1. What is a City? - Week 1, September 28

Updated: Oct 25, 2018

As our semester-long coursework is introduced, I make my first attempts at understanding its central concepts.

During the first lecture, our project brief was released. The project brief is intended to model what a real-world project might look like but pared down and without constraints. My first impression was that it was excessively sparse. However, it became clear this was an intentional effort to elicit creativity by not dictating "the canvas." Our project teams were also determined.

At the center of the brief is the concept of a "Smart City." While I have read and heard about the internet of things ("IoT") and making a system "smart", I am not intimately familiar with the idea so before we began our group work on identifying and conceptualizing a "smart city" solution, I wanted to immerse myself in the context and firstly understand, what is a "city"?


Defining the City.

One source stated that,

"A city is a legally defined entity with a structured system of governance, and which has delegated powers to oversee local legislation as well as the management of resources.


Looking at modern day cities, a pattern emerges of a high population density with residents from various ethnicities over a larger geographical location. Cities possess a diverse population of different religions, races, and languages among others." (World Atlas)

Wikipedia had a slightly different take,

"A city is a large human settlement. Cities generally have extensive systems for housing, transportation, sanitation, utilities, land use, and communication. Their density facilitates interaction between people, government organizations and businesses, sometimes benefiting different parties in the process."

Then I watched a couple of videos,

This video highlighted for me that a city is a complex system, with analogous components to circuitry. Also, surprisingly, cities scale in a predictable way. Any measure of human interaction increase at a consistent rate as a city grows (e.g. crime, number of AIDS cases, jobs, wages).

While the Wikipedia article talked about geography or natural resources determining the location of cities (e.g. access to water or coal), this video has a different take by emphasizing access to services.

Before cars were ubiquitous, people were limited by how far they could walk in a day. So cities became natural hubs of convenience, offering specialised goods and services to those within its sphere of influence.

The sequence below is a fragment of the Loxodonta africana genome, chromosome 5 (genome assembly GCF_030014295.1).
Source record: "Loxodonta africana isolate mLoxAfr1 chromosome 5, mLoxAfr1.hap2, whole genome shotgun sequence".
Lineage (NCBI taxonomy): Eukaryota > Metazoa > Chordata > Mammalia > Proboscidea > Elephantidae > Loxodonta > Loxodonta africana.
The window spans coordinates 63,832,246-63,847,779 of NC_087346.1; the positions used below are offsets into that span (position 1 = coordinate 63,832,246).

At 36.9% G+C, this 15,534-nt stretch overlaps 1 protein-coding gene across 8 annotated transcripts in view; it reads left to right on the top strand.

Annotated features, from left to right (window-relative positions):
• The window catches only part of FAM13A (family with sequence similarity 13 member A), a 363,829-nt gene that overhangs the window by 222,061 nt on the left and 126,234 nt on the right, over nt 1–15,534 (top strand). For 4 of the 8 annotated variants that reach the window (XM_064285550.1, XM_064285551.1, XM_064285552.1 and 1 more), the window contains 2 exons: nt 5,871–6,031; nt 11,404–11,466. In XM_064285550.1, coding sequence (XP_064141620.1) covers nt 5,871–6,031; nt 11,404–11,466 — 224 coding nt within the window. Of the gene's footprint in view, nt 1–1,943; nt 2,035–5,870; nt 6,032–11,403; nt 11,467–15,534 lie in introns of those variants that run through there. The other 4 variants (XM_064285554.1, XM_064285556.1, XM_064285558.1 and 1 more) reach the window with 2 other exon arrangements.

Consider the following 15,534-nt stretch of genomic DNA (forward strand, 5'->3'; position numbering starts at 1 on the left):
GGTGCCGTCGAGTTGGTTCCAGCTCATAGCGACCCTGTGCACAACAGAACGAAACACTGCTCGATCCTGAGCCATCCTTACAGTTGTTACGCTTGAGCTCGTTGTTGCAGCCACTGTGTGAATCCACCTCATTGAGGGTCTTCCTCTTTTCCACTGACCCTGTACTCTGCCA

This video on Urbanization highlighted that cities used to be even more densely populated since they were often the only source of clean water. It credits technology as the source of cities explosion in growth and sophistication.

Perhaps most interesting to me was that this was the first explicit call-out I found of the challenges that face cities, with the global population expected to grow another 3 billion in primarily urban areas.

The challenges it highlighted were:

1. Cities need to seek ways to provide adequate food, sanitation, and education.

2. Growth needs to be sustainable.

Thus far, a city to me seems like the natural next step for society, the greatest challenge is to figure out how to grow them sustainably and equitably.

I've always lived in cities, so I have experienced firsthand some (not all!) of the issues that the article and videos refer to.

For example, London's tubes are notoriously crowded.

Miami has really bad hurricanes.

San Francisco has a housing problem.

A central challenge here is that there is no clear feedback loop for our actions in cities. When something we do adversely impacts the environment, or even another person, we don't necessarily see it. Without this awareness, how can we even attempt to improve?

I prefer living in cities, they are convenient in a lot of ways. That's been just my experience, but the data also shows a trend of increasing urbanization. Given that cities are expected to keep growing, and the threat of climate change looms, the challenge of making cities sustainable is more pressing than ever before.

So how do we do that? What are the main challenges to sustainability that cities face? What are the components of a city and how do they help or hinder this effort?